FIGS. 1 a and 1 b are flow diagrams illustrating a method for creating and verifying circuit representations up to the point of tape-out (FIG. 1 a) and a method for processing a circuit layout after tape-out and in preparation for manufacturing (FIG. 1 b), according to an embodiment of the present invention. The present invention uses intermediate enhancement state layouts (described below) to advantageously enable information exchange (shown by dotted arrows 100 and 101 between FIGS. 1 a and 1 b) between the design flow (FIG. 1 a) and the manufacturing flow (FIG. 1 b), thereby allowing the design flow to use information from the manufacturing flow, and vice versa. Such information exchange may also benefit from a software platform as described in U.S. utility patent application Ser. No. 10/643,799 incorporated herein by reference. The process comprises creating a circuit representation, verifying and predicting a performance of the circuit on silicon, checking design rules for manufacturability of the circuit, adding various layout and/or resolution-enhancements to facilitate the circuit manufacturing processes, and preparing final layout data for mask making. The process begins with the placement and the routing 11 of a circuit, wherein a set of complex circuit representations are assembled. Next, the process performs various verification 12 operations to attempt to predict circuit performance on silicon and to identify a set of one or more critical paths where circuit performance requirements may be in jeopardy, wherein this step may use information obtained from the rules check step 10 (FIG. 1 b) of the manufacturing flow. The next step in the process is to check 15 the layout against a set of pre-determined worst-case geometric rules (design rules) provided by the manufacturers to ensure manufacturability of the design, and this step may use information generated by the resolution-enhancement step 10 (FIG. 1 b) or information generated by the layout manipulation step 18 (FIG. 1 b) of the manufacturing flow. Once the physical verifications are passed 20, the layout is taped-out from the design facility to the manufacturing facility. Note that the bi-directional arrows in-between steps 11, 12 and 15, and the loop 13 provide mechanisms for designers to incrementally build up their designs and fine-tune, correct and accommodate necessary changes without the need to sequentially repeat these steps on the entire design multiple times. The first step in the manufacturing data preparation process (FIG. 1 b) comprises a design-rule check 16, and optionally one or more manufacturing-specific layout pre-conditioning processes, such as separating the layers and biasing specific layers. The next two steps (steps 17 and 18) in the process add one or more resolution-enhancement features to the layout (described below), wherein these steps may use information generated by the design rule check step 15 (FIG. 1 a) of the design flow. The layout is then verified 10 against a set of predefined process-simulation-based and/or geometry-based rules for manufacturability in preparation for mask making, wherein this verification step 10 of the manufacturing flow may use information generated by the verification step 12 (FIG. 1 a) of the design flow. Note that the above operations are applied sequentially to the entire layout. In case that the result of step 10 is not passed, steps 17, 18 and 10 are repeated on the entire layout (via loop 19) to refine and/or correct the resolution-enhancement.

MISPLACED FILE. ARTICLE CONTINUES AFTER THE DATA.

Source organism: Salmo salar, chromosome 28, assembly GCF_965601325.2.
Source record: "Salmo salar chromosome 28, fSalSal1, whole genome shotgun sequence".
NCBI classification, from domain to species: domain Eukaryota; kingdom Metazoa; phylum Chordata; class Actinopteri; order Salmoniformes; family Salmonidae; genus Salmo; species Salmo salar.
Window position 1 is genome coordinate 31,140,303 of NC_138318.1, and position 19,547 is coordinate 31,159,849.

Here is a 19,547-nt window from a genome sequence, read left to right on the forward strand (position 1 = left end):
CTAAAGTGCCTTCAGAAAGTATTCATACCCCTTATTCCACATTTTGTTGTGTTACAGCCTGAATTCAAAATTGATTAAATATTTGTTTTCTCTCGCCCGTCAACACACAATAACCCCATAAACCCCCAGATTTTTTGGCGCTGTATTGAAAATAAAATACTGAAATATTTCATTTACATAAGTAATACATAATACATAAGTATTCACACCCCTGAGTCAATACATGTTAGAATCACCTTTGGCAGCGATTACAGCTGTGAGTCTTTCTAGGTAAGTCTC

• [0035]
    FIGS. 2 a and 2 b illustrate an example of manufacturing-specific layout enhancements applied to metal interconnections. FIG. 2 a shows the appearance of a layout portion defining five adjacent metal wires, wherein region 30 comprises densely packed wires and region 31 comprises only one isolated wire, according to an embodiment of the present invention. FIG. 2 b shows an example layout enhancement applied in order to reduce proximity effects of the silicon manufacturing process and thereby improve manufacturability and yield, according to an embodiment of the present invention. Region 32 shows “additive” optical proximity corrections, region 33 shows “dummy” fill patterns used to equalize the area pattern density, and region 34 shows “subtractive” optical proximity correction. While it is understood that such enhancement features are to be applied accurately with respect to the manufacturing process within which they are intended to be used, it is non-trivial to (a) verify whether the enhancements are properly applied or not (step 10 in FIG. 1), and (b) correct any enhancements that fail any verification steps. For illustrative simplicity, in what follows OPC is used as the enhancement example in order to illustrate the present invention without loss of generality. The same principles can be applied to other types of resolution-enhancements, including but not limited to scattering-bar/assist-feature, density-fill pattern, slotting, via-array, alternate phase-shifting and attenuated phase-shifting.